I was driving home from class one night. Waiting to turn on the onramp my head turns to follow a cat that streaks across the road in front of me. “Feral.” I think. But it looks so small and it is headed toward the freeway. An odd behavior for smart ferals that live in the area. I watch as what I now see is a kitten, runs up the embankment toward a busy freeway overpass. Something makes me sit there in the turn lane, just watching. No one pulls in behind me so I feel free to sit and wait and watch. I am tired, I am hungry, I want to be home. But something makes me stay to sit and watch.
I can feel myself shake my head as something makes me turn onto the onramp and not continue on, but pull over as far as possible on the left shoulder. I hit my hazards. Hunkered down in the ice plant, I hit the button and my window rolls down, I watch the kitten, the kitten watches me. Something makes me get out of my car.
I look up the steep embankment at him. It is cold. I look around thinking, “I have nothing to put a cat in, I don’t even have a blanket. I have no idea what I am doing.” I decide to try and approach him, if he runs toward the freeway I’ll back off and consider it unwise to push him further toward what would most likely be his demise. As I walk up the iceplant the kitten doesn’t move. He blinks at me.
I am one foot away. I can touch him if I reached out. Do I take off my hoody to grab and wrap him up? “nooo,” I think as I zip it up further, “it’s too cold.” Deciding instead to pull the wrist cuffs down over my hand, minimal protection against claws, at best. I reach out toward him. “cat scratch fever, cat scratch fever…Cat Scratch Fever!” my dad’s voice reverberates in my head. I reach out once…twice…three times. He turns and looks at my hand but doesn’t move. Now the sick feeling Im going to grab him and he will be a bloody mess, badly injured. I can only see his head.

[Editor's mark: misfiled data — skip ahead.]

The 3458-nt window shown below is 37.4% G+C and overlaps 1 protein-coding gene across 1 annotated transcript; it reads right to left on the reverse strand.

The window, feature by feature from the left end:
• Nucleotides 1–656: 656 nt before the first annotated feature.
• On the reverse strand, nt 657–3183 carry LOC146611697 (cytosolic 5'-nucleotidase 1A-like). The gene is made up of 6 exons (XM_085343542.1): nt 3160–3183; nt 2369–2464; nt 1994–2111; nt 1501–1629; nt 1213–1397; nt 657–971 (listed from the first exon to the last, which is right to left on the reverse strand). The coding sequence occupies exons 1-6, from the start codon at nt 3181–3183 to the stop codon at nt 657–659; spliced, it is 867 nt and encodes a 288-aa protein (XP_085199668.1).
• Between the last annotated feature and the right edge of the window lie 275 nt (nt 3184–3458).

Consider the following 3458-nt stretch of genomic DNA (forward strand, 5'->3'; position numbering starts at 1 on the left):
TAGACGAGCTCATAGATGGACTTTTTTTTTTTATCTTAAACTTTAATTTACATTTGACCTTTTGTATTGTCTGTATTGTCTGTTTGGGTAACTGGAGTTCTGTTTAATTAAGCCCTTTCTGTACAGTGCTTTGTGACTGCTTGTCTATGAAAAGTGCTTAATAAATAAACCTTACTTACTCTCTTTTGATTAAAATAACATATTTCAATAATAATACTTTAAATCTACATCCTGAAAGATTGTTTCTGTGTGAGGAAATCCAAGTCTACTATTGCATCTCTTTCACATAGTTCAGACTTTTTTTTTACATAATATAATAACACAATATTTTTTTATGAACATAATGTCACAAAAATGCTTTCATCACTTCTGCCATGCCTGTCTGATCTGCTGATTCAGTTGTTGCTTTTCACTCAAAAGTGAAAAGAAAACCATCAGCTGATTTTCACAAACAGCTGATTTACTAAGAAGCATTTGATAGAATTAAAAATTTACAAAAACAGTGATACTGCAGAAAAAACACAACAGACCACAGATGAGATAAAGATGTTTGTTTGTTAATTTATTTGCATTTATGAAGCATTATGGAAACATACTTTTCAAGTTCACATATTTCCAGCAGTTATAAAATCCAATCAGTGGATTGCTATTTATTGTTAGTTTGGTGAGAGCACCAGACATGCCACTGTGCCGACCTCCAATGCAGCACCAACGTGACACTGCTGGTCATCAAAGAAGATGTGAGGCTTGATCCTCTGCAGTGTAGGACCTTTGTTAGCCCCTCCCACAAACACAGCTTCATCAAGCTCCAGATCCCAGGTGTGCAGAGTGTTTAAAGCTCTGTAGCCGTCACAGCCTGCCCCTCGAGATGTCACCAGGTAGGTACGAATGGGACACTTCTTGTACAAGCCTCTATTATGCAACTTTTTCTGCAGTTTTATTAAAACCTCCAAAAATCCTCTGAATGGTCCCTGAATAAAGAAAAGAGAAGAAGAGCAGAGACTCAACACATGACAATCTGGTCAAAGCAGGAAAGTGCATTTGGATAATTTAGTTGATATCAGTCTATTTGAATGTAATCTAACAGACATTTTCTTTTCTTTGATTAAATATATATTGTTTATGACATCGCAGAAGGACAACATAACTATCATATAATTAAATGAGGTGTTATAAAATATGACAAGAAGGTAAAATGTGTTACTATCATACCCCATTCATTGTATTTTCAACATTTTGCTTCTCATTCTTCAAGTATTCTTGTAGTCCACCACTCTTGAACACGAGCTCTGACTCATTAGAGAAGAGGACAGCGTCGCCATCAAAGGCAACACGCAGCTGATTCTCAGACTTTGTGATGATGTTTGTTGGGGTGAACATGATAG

I almost laugh at the absurd mess I find myself in. Something tells me, “now or never, just do it Kate!” With this rallying cry I grab him and pull him to my chest. He grabs on and I feel his body vibrate with his purrs. I look down the embankment I now have to make my way down. This time with no hands to hold the fence as both are clasping a cat to me. I’ll be damned if I let him go. Tense, I carefully pick my way with each step. Something gets me down the slippery steep ice plant with out incident.
Car door open, toss the cat in, grab keys, start car, roll up window before cat escapes! I turn to look at him perched expectantly on my center console watching my hurried motions. He is bones. Skin and bones and purrs.
The vet insists on a name for him… I don’t want to name him I persist… Please don’t make me name him. I can’t keep him. I have a cat. I have a very small house. Don’t make me name him…Well gosh don’t call him kitty, that’s dumb. I don’t want to call him kitty. Stop calling him kitty.
Something tells me his name is Simon.
By day three I couldn’t stop myself from forming the word “Simon” every time I saw him. It was eerie. Two weeks sequestered in my bathroom…my only bathroom. I had a 4 pound, hungry and messy roommate. Loud roommate. Who lived in my bathroom.
Simon talks. To everything and everyone. He has an imaginary friend.
When he plays with crumpled up paper he growls and chirps and looks around and plays… with somebody. Not me. Not my other cat. Not my dog. He is alone. It is the craziest thing to watch. The tiny noises he makes scare the bejesus outta my big scary dog.
Simon’s eyes tear constantly. I think he cries. Yet he trusts. I can hold him any which way and he just flops in my arms. I sit and hope he is not someone’s beloved pet… Something tells me it was meant to be.
And then there were three.